Tactics Used By Identity Thieves
So, how does an identity thief obtain your personal information? It’s not as hard as one would think. Several of these are occurring in the Mother Lode regularly. Most of the old school ways of stealing your identity has not changed over the years. However, people are still putting themselves at risk.
The largest and most time tested method we see in the Mother Lode is mail theft. This is where a thief will simply open your mail box, remove your mail; or just go through your mail and take the items they are looking for. To avoid this, you should use a locking security mailbox if possible. You may consider renting a P.O. Box at your local post office or private mail box vendor. You should always put your outgoing mail in a secure postal box. The raised red flag on your mail box in front of your home is a flag to identity thieves that there might be valuable information inside which they are looking for.
Dumpster diving is still high on the list as well. Yes, people still go around and go through peoples trash cans at night looking for documents which have sensitive information. Always shred unwanted documents containing personal information, as well as all unsolicited credit card or loan offers. When purchasing a shredder, look for a high quality cross-cut shredder. It’s easy for thieves to piece together papers shredded into horizontal strips.
Purse or wallet thefts are another bonanza for thieves. You would be amazed how many people leave their purses or wallets unattended in a shopping cart, or in their unlocked vehicle, and wonder away. Then when they return, their wallet or purse is gone. You might as well just hand your personal information over to a stranger. Sometimes the criminal is caught on store surveillance video. However, a lot of times the responsible is not from our area so we are unable to identify them. In these types of thefts, the thief starts taking advantage of you as quickly as possible, even before you have a chance to cancel your credit cards or freeze your accounts.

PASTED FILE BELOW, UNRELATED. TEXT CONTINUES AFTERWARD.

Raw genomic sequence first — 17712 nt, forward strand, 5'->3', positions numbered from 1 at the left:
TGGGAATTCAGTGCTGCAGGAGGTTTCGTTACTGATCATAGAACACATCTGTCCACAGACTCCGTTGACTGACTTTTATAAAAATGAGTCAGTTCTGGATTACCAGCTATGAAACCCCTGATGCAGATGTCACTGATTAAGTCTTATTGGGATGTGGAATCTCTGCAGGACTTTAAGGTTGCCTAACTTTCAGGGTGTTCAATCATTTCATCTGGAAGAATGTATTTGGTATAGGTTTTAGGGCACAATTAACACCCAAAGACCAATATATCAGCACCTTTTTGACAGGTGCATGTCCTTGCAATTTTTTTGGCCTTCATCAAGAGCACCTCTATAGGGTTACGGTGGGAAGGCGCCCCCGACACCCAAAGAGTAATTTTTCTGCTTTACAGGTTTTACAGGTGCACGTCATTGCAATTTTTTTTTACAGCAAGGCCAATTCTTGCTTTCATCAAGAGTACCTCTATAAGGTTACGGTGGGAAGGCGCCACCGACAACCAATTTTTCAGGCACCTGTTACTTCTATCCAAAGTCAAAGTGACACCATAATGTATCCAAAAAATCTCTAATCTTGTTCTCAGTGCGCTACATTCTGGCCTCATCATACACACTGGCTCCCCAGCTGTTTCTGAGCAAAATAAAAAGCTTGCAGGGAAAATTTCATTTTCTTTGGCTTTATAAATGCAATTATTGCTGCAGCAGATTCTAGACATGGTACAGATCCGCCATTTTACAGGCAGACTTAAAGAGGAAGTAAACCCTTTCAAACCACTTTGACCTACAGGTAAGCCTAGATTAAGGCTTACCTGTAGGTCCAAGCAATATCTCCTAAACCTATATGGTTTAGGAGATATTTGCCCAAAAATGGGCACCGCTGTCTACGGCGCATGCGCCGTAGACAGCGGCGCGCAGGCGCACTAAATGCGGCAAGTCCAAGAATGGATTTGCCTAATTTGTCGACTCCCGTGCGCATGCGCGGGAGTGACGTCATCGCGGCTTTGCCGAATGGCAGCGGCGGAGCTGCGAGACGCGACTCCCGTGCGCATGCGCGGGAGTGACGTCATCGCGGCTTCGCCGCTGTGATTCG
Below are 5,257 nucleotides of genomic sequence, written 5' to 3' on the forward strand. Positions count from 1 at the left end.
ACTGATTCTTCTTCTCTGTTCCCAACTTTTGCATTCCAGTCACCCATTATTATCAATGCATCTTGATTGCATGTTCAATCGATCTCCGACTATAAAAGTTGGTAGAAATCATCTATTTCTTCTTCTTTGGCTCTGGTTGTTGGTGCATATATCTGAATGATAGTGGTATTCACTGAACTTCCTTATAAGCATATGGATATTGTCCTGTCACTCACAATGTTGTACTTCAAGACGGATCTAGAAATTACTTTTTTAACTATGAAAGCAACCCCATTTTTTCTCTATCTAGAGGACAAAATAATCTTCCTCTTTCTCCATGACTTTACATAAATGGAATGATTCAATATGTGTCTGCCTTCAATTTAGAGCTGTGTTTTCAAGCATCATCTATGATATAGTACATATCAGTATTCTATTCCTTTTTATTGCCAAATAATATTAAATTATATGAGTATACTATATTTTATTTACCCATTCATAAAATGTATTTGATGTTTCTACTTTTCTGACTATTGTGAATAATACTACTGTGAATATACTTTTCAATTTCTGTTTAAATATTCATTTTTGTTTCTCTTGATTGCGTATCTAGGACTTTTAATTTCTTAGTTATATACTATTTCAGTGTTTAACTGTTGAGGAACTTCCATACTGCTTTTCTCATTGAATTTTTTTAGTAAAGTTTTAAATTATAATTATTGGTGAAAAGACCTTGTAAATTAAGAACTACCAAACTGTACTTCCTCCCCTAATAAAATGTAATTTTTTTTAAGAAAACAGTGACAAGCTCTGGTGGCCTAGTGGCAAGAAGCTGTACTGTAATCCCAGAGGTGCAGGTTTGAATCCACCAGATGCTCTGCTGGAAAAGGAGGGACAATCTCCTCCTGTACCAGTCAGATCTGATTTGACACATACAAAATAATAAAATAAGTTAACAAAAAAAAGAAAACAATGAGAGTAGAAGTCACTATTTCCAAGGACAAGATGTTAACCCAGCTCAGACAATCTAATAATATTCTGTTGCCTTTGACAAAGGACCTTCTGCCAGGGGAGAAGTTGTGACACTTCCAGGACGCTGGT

Minimize what you carry in your purse or wallet, especially the number of credit cards you carry with you. Never carry your Social Security card with you. Don’t carry PIN or account passwords with you. These are numbers which should be memorized or kept in a safe location inside your home.
Shoulder surfing for an identity thieve, can be just as fun as regular surfing for a surfer. They can obtain a large amount of valuable information in a very short time. A shoulder surfer observes your actions or eavesdrops to steal personal information. They look over your shoulder or stand close by. Many use a camera phone to record your conversation, or to capture valuable numbers.
Always shield keypads with your hand or body before entering your PIN, if they are not already safeguarded. Avoid sharing personal information over the phone in a public place, such as in a store or airport. If you must do so, lower your voice and shield your mouth from lip readers, plus look for an out of the way place.
Something which hit the Mother Lode a few years ago was credit and debit card skimmers. These units fit over the original card readers. As you insert your card, the account information is stored on the device. They are used in conjunction with keypad overlays, which will then capture your PIN number when you type it in.
The skimmers are often used at gas stations and ATMs. Before inserting your card, take a moment to examine the machine and look for extra pieces of plastic or anything which appears added on, wrong, or out of place. You can always run your fingers along the edge of the card reader to see if anything has been placed over it. Don’t use a machine if anything looks suspicious. It’s always better to be safe than sorry. You should report suspicious looking machines or devices to the owner or law enforcement.
Next time we will look at some simple things you can do when you are out and about to help protect your identity.
The information for these posts was gathered from several different sources such as; U.S. Department of Homeland Security, Federal Bureau of Investigations, U.S. Government’s Online Safety Site, Financial Fraud Enforcement Task Force, as well as the Federal and State Departments of Justice.